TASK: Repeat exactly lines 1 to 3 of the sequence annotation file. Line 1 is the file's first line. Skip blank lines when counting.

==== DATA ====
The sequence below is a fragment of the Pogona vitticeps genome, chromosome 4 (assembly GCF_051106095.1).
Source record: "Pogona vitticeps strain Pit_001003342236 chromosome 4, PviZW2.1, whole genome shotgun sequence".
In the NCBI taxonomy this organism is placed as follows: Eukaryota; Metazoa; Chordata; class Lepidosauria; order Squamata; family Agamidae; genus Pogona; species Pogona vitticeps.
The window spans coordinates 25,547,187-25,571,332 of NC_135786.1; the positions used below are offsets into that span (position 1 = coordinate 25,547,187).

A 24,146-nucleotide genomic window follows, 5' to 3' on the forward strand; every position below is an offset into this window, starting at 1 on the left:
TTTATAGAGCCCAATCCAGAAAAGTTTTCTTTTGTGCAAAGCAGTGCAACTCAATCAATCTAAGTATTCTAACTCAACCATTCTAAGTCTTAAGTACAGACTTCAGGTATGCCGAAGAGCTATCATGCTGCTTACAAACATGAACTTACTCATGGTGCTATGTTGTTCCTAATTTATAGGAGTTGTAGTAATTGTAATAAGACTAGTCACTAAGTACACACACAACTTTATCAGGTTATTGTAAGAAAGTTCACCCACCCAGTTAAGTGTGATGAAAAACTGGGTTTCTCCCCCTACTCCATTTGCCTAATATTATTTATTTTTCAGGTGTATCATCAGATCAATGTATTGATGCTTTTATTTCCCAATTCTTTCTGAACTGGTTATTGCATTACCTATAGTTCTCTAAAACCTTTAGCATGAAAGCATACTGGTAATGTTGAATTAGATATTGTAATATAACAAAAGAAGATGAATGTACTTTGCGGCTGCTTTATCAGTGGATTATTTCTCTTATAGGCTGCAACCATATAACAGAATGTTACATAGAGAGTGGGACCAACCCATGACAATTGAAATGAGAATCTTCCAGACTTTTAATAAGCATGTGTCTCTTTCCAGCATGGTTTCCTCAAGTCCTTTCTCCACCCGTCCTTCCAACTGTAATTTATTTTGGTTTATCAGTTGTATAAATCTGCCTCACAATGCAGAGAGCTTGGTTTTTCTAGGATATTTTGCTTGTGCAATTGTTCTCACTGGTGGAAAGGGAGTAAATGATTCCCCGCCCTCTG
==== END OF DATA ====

The sequence below is a fragment of the Pogona vitticeps genome, chromosome 4 (assembly GCF_051106095.1).
Source record: "Pogona vitticeps strain Pit_001003342236 chromosome 4, PviZW2.1, whole genome shotgun sequence".
In the NCBI taxonomy this organism is placed as follows: Eukaryota; Metazoa; Chordata; class Lepidosauria; order Squamata; family Agamidae; genus Pogona; species Pogona vitticeps.